If you can’t get enough of pumpkin then I highly suggest you fill your home with it’s delectable cosy scent with help from one of the many autumnal scented candles that captures this fall fragrance favourite.
Notes: Smoke, Wood
Gather around the open fire, telling tall tales of Father Christmas and his merry band of flying reindeer as the wind howls outside. The fragrant wood smoke adds an extra layer of cosy to the room, delicately swirling around the stockings hung ready to be filled on Christmas Eve.
Luckily you don’t need to install a woodburner to recreate this ultimate winters evening – just light a scented candle like D.S. & Durga’s Portable Fireplace to enjoy the fragrance of a real fire in your home.
What does snow smell like? You could almost say it surely smells of nothing, but if you’ve ever had the pleasure of being in a wintery wonderland with powdery snowflakes filling the sky you’ll recollect an almost indescribable but undeniable snow scent.
According to olfactory scientists it’s not just in your imagination; right before it snows smells in the air really do change. The fragrance of snow is created by three things: cold weather, humidity, and a stimulated nerve in your brain.
When it comes to snow scented candles, the fragrance is more often crafted from personal memories with notes that allude to time spent in the snow rather than the fragrance of the snow itself. For example Skandinavisk’s SNÖ scented candle reflects the crisp scent of frozen wood and berries, while other scent creators use clean bright notes such as cotton, water and citrus that reflect snow’s freshness.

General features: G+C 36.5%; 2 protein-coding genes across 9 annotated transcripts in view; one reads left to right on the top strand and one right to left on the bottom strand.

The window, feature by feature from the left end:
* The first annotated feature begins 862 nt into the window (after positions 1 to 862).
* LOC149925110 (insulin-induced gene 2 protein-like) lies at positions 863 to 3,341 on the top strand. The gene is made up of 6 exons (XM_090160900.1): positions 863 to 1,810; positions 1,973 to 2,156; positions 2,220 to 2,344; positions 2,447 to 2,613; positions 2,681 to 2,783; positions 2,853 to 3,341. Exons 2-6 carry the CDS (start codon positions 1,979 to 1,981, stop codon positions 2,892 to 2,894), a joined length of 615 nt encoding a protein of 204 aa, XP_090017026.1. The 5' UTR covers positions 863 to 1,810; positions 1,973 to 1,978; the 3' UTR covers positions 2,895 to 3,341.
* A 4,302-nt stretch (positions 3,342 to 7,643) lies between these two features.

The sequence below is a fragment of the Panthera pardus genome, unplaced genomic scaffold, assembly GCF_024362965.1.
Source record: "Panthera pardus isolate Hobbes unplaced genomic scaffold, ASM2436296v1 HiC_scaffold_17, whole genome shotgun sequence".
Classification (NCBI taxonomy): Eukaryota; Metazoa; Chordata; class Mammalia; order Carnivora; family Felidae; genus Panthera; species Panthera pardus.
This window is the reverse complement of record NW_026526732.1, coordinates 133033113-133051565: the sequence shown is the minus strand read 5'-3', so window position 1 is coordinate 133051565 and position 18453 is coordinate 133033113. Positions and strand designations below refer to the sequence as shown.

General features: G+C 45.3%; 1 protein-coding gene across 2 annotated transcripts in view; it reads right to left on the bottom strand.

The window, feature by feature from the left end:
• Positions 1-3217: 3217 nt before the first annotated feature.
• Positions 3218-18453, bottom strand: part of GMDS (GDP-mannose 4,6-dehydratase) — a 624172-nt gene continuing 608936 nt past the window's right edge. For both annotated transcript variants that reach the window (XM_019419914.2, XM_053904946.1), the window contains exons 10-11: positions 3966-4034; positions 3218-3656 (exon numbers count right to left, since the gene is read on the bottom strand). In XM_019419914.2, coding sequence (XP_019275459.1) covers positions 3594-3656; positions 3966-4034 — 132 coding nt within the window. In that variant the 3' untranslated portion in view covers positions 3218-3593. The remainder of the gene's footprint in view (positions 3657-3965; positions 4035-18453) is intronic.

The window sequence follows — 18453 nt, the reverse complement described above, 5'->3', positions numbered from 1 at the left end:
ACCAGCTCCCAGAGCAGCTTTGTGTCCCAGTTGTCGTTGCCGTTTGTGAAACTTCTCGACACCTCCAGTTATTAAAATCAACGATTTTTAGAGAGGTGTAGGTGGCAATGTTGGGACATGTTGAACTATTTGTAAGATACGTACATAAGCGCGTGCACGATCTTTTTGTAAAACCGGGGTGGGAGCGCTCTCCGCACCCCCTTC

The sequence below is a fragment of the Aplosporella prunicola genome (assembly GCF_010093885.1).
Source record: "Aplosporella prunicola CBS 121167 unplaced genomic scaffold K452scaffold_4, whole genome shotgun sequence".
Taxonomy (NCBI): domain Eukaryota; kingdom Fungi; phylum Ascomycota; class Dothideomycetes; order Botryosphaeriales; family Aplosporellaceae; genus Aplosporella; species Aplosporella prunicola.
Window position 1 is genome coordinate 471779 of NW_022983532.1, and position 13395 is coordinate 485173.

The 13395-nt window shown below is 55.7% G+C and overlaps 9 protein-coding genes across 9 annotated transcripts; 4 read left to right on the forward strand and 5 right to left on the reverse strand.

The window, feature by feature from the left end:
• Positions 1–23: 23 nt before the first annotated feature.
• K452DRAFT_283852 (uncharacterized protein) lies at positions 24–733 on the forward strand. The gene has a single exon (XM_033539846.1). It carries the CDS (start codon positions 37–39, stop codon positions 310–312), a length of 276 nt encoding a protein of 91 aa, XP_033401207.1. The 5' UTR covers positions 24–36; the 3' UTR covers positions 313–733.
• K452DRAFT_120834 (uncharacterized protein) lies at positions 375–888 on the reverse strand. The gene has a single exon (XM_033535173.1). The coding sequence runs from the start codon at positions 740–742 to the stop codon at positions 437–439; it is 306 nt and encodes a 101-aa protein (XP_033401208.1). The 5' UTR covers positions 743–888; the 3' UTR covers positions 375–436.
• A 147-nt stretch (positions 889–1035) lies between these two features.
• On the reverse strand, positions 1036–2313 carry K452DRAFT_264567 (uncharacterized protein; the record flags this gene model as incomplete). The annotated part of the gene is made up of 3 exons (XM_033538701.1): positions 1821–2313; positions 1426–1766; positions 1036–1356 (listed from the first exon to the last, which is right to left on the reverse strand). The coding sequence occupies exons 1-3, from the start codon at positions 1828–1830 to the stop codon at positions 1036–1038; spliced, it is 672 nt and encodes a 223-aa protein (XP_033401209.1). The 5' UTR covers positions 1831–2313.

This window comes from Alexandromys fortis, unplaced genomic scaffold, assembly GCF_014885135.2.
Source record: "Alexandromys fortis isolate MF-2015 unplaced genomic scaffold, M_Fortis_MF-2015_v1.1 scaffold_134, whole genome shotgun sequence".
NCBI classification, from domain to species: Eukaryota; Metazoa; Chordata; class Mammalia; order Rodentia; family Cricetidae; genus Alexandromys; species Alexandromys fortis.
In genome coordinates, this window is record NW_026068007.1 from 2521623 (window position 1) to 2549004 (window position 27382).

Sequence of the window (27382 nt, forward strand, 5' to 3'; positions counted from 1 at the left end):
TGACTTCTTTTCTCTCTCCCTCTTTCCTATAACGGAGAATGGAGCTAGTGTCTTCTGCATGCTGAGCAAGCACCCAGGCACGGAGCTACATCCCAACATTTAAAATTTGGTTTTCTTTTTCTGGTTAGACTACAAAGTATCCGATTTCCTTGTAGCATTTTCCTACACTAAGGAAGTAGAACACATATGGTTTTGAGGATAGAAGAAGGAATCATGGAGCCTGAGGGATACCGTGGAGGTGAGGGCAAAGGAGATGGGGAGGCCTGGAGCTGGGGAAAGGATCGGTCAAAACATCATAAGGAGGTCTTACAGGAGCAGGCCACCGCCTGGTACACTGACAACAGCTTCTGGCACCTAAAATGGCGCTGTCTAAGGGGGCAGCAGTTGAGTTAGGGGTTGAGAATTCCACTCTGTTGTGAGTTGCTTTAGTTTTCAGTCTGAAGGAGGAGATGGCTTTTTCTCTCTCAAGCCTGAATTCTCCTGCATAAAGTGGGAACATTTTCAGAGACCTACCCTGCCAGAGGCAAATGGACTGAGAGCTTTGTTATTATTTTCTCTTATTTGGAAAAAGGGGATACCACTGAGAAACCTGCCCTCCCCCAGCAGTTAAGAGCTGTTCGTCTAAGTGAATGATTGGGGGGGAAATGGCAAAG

Notes: Incense, Frankincense, Myrrh
On Christmas Eve, many a parishioner makes their way against the cold night towards the glowing warmth of their village church. Inside the midnight gathering, Christians welcome in Christmas Day with jubilant celebration.
As well as song and church bells filling the air, many scents accompany Midnight Mass. From the mossy fragrance of the ancient church building’s cold stone and old wood, to the evocative blend of candle smoke, frankincense, sandalwood and church incense. Sacred, timeless, evocative and warming, it’s a combination that instills a sense of reverence and communal celebration.
9. Spiced Orange
As a child, amid the chocolate coins and small gifts in my Christmas stocking each year, without fail there would always be a small orange. Once upon a time an orange was the pinnacle of Christmas gifts, filling a child with exotic wonder and some well need vitamin C. Unfortunately, this was always lost upon me and the fruit was either mislaid under piles of shredded wrapping paper or added back into the fruit bowl for someone else’s enjoyment.
According to legend, the tradition of oranges at Christmas comes from the story of St. Nicholas. When a poor man was unable to marry off his daughters because he lacked the money for their dowries, jolly old St. Nick came to the rescue tossing three gold balls down the man’s chimney. Each of these golden balls found their way into the daughters’ stockings, which hd been hung by the fire to dry. Later in history, people began to honour the story and saint by gifting oranges instead of spheres of gold.
Oranges are also a traditional Christmas tree decoration. Whether sliced and hung with a ribbon or spiked with an intricate design of spiced cloves, the oranges gradually dry as they hang, giving off the spicy citrus scent many of us find integral to the festive season. Known as pomanders, these spherical scent decorations have been used in various forms for centuries, firstly as a way to ward off bad spirits and then in the 17th century becoming a popular Christmas gift.
What are the festive fragrances that make Christmas come to life for you?
Let us know your favourite Christmas scents in our comments section below!